This is a striking graph. One thing that is interesting is the high degree of agreement between the IEA and the EIA. They seem to agree on the noise better than the trend! Formally, the correlation co-efficient between the two series is r2 = 87%.

I cant put my finger on it but my gut tells me this is relevant - like perhaps EIA/IEA differ in something they include or one consistent datapoint/country is causing the variation- how could the residuals be so much closer than the actual series??? Something fundamentally explainable underlies this observation....Though I can't explain it...:)

I think the straightforward explanation is in the nature of the idea of "noise". If the noise is errors in reporting accuracy, you wouldn't expect correlation. If the noise is variation out in the real world (fields being opened or closed, maintenance, variation in arrival of deliveries, etc), then you would expect the two reporting sources to be very close to each other, much closer than to a moving average.

I would note that Stuart guessed that the "residuals" agreed more closely than the trend lines, but didn't do the analysis. 87% is pretty high, and it looks to me like the R2 would be lower for the two series of "residuals" (I use quotations, because they're not true errors, as noted above).

87% is the r2 between the two residual series (residual to the moving average, that is). The r2 of the two underlying series would be higher, but that's because they aren't stationary, so it would be somewhat spurious. A better comparison might be the root mean square differences. The RMS difference between the two moving averages is 0.42mbd over Jan 2002-Aug 2007. The RMS difference between the unnormalized residuals is 0.32 mbd. So the residuals do agree moderately better than the trend.

Hmmm. Ok.

Well, you would hope that both the trend lines and the residuals would agree. That the residuals agree reasonably well makes sense - the puzzle is why the trend lines don't.

As you note, the difference suggests something systematic.

It suggests to me that the differences between the two series are systematic - something(s) is(are) being systematically included/not-included or counted differently month after month.

What does this mean in the grand scheme of things? Is the IEA fudging the numbers to intentionally give the impression that oil production is increasing, while in fact it is simply bio-fuel surges or tankers being offloaded?

I don't know the reason for the discrepancies.

Might I suggest that someone take the month in the last two years with the biggest discrepancy and analyze where it comes from? Then you can check to see if that country or countries repeats as the source of the difference. Venezuela for instance. There was a time when the IEA changed how it counted their different crude sources and everybody that counts seems to have a different idea of how much Venezuela produces every month. It shouldn't be that hard to isolate.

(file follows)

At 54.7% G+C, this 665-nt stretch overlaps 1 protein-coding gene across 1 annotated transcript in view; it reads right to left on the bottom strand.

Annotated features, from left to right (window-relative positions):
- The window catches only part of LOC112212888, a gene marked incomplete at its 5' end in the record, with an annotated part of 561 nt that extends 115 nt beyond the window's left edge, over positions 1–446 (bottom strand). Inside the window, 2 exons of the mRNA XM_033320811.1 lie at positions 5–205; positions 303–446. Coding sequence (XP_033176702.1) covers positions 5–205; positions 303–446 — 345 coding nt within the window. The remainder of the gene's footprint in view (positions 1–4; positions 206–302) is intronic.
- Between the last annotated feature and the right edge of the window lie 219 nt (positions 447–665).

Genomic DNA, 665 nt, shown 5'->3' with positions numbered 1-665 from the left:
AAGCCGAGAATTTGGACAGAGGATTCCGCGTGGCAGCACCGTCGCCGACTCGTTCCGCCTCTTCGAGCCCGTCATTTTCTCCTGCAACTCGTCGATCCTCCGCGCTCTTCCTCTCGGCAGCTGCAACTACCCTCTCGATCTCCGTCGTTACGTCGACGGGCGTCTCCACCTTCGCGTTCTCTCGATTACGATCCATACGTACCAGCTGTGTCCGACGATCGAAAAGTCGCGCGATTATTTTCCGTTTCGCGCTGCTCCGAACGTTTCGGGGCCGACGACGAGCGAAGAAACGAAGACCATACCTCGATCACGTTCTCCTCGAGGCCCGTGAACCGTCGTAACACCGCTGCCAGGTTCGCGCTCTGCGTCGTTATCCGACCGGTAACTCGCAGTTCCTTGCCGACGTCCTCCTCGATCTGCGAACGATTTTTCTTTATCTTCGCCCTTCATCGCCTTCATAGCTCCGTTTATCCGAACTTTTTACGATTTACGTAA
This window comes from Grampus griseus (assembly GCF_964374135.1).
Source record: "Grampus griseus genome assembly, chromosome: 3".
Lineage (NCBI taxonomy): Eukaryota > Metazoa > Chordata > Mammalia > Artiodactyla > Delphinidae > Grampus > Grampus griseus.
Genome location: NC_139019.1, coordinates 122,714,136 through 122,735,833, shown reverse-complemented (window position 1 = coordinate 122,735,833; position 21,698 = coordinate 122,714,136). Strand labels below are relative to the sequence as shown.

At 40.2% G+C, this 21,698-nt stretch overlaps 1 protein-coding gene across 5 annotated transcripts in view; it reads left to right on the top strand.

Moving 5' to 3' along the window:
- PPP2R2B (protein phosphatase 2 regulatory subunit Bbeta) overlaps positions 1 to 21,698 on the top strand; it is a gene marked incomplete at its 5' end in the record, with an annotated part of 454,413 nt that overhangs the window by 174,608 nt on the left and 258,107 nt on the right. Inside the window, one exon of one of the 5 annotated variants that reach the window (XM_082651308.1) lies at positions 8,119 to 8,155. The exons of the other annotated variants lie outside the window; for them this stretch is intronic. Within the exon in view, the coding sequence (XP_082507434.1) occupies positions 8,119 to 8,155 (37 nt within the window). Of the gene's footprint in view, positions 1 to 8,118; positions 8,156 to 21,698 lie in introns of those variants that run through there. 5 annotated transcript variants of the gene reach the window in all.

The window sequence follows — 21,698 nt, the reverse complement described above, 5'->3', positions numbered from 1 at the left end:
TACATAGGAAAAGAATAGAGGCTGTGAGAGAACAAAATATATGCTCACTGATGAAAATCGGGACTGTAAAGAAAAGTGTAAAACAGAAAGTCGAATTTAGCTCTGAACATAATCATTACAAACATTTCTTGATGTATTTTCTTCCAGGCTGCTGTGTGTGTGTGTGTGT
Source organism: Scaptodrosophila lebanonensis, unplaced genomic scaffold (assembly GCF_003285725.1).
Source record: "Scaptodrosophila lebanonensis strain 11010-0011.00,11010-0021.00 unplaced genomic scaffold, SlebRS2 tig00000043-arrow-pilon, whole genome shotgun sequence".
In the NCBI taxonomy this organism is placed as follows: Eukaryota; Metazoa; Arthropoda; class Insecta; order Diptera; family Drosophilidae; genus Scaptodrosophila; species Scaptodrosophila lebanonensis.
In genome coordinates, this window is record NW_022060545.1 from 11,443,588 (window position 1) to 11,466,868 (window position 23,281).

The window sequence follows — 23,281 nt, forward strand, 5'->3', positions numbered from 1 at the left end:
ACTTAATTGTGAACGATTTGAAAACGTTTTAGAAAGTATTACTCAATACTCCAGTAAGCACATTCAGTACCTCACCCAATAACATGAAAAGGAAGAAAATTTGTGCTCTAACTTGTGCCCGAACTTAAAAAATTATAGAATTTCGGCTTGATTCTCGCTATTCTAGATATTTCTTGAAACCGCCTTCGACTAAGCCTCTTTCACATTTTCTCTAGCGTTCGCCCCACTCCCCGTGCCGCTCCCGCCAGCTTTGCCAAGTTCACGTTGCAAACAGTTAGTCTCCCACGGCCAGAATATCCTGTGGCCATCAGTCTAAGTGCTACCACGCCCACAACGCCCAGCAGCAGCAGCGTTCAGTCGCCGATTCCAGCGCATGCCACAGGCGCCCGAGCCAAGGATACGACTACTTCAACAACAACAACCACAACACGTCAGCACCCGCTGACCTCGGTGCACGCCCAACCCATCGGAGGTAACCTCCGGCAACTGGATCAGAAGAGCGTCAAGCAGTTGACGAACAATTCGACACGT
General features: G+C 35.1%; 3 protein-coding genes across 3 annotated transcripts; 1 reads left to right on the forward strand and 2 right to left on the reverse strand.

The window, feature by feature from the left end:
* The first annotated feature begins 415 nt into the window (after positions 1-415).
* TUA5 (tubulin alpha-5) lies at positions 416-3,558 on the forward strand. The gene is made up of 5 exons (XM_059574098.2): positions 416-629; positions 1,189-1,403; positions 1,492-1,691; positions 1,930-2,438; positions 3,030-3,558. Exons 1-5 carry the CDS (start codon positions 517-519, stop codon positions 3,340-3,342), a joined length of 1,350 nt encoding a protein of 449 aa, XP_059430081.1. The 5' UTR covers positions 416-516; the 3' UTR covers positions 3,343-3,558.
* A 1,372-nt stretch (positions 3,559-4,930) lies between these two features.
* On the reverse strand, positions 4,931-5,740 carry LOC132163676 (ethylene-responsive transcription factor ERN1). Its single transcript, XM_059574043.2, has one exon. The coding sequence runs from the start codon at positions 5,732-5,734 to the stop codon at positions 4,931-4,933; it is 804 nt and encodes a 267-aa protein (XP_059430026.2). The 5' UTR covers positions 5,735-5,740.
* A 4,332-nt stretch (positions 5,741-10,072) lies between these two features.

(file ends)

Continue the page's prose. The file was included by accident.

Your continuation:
CG - that sounds like a good place to start - do you have time this evening for a little sleuthing???

Sorry, I've got to get to bed. When I posted earlier I didn't have my spreadsheets. That's why all the guesses and rough numbers.

I refigured this one last month. I've known the answer for at least a year. I've already done my sleuthing. SailDog posts an xls on IEA. It's pretty good. Although, I might venture there are some errors.

I thought you TOD hotshots would be more help. Tell me when you work it out. We can compare answers. Darwinian looks like he might know what he's talking about, too.

No just that they differ its neither good or bad.
I suspect the error is actually worse since most oil produces have quite a bit of tank storage to handle production problems . So you have a lot of storage on both sides of the equation and a lot of tankers in transit so the amount of oil in transit any one month is itself a big number.

What we don't know is the status of storage in the producing countries. But in general you pretty much have to give the numbers 9 months 6 months to ensure that its not a draw down of storage somewhere and and additional 3 to ensure that the decline is not from some storage being filled in a producing country and maybe storage being drained in a consumer country.

Spot WTI prices might give a bit better idea of what the current situation is like and so far they seem to be increasing even though we have not seen big changes in oil supply to justify the increase from a supply side.


May/June is going to be a important time. If they are drawing down storage now and don't have serious real production increases then eventually by then we will see the truth.

If memory serves, didn't we say that 6 months ago??

Yes and we did get a unprecedented increase in prices. So in a sense we past milestone one of peak/post peak. The next step is seeing a real decline beyond the noise level so 2-4 mbpd and probably just as important the decline rate.

Think of it this way the oil supply can't stay in balance either price and other forces etc are going to eventually result in a increase small but significant or we are going to see a decline. I can't imagine us able to continue this balance given the forces at play.

If we do manager somehow to stay on a slowly decreasing plateau I'd be surprised. I think we have already started on a steep decline in oil production that started late last summer.